World Economy

Switzerland Set to Grab Gold

Switzerland Set to Grab GoldSwitzerland Set to Grab Gold

The Swiss National Bank (SNB) could soon be obliged to begin acquiring gold because of a very specific question posed by a referendum.

On Sunday, November 30th, 2014, the Swiss will go to the polls to vote their response to a question titled “Save Our Swiss Gold”. If this were approved it would require the SNB to:

1. Hold 20% of its reserves in gold.

2. Repatriate any gold it holds outside its borders.

3. Cease selling any gold.

Over the past few years the SNB has been an active seller of the precious metal to the extent that gold as a percentage of Switzerland’s foreign reserves has fallen from 29.0 percent in 2006 to 1,040 tons or 7.8 percent in September 2014, Forbes reported.

The referendum is the initiative of Luzi Stamm, vice president of the Swiss People’s Party, (SVP). The view is that the world may be destined to live in an environment of zero-bound interest rates for considerably longer than has previously been envisaged and that gold should become a core holding of the nation once again. Unlike currencies such as the dollar, euro, sterling or Yen it cannot be manipulated by asset purchases that inflate central bank balance sheets.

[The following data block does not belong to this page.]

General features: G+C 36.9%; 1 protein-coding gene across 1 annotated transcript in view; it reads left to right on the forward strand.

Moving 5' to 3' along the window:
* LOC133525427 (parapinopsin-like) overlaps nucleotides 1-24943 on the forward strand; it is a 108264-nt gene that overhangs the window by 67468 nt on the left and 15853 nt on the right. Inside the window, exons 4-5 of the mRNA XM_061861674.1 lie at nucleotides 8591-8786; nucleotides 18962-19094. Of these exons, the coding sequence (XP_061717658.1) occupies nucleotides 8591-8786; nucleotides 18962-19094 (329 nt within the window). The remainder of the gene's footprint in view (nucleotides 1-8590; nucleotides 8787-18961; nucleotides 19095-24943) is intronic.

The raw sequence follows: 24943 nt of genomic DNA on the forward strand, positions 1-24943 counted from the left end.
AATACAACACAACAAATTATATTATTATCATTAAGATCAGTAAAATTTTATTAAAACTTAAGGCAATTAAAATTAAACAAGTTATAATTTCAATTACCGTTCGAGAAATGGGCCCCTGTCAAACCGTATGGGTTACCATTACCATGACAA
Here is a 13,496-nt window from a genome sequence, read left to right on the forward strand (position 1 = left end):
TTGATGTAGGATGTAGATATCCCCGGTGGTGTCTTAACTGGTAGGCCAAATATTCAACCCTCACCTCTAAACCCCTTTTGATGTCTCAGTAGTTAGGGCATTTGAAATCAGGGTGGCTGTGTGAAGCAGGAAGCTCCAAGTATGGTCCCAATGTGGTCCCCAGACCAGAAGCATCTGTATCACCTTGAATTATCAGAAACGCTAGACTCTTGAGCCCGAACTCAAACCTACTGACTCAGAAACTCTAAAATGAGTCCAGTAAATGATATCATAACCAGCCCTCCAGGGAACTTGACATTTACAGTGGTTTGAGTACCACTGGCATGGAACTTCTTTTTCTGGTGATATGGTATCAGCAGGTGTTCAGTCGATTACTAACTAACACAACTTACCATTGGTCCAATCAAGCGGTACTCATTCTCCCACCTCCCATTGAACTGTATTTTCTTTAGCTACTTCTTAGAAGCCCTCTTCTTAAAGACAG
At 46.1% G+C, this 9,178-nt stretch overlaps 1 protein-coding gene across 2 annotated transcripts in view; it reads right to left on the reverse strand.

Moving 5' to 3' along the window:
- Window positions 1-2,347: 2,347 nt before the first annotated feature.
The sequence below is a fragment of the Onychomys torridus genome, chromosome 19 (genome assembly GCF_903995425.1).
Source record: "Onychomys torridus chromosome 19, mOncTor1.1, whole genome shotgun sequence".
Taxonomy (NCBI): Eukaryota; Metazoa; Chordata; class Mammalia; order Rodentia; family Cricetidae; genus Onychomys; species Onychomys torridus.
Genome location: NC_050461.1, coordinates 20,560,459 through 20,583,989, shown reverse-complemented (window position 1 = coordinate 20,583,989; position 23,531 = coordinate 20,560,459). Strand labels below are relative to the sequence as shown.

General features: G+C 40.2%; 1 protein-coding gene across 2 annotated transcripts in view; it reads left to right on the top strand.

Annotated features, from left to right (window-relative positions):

Forced Selling?

The Swiss are well known for their independent attitude to life. After all Switzerland is the 19th largest economy and yet is not a member of the G20. It prefers to chart its own course, choosing to follow whatever G20 rulings suit it. Of course that attitude has led it into conflict with several other nations over non-resident bank accounts that hoard hidden fortunes.

If we delve into the economic history books one will find that up until the end of the Bretton Woods Agreement, the Swiss accumulated large gold reserves given that they were running a steady current account surplus.

This placed the SNB at odds with the International Monetary Fund (IMF) and it is not surprising to note that this difference of opinion prevented Switzerland from joining the IMF until 1992. By so doing the Swiss had to adhere to the rules of membership and that meant slowly weaning the Swiss Franc (CHF) off the link to gold.

The introduction of floating exchange rates and the floating of the gold price reduced the importance of the fixing of the gold price in the SNB balance sheet. As the new millennium began so the IMF intensified the process to demonetize gold as the new mantra was that within a globalized economic and financial system the US dollar as the global reserve currency would counter any future supply-side and inflation issues.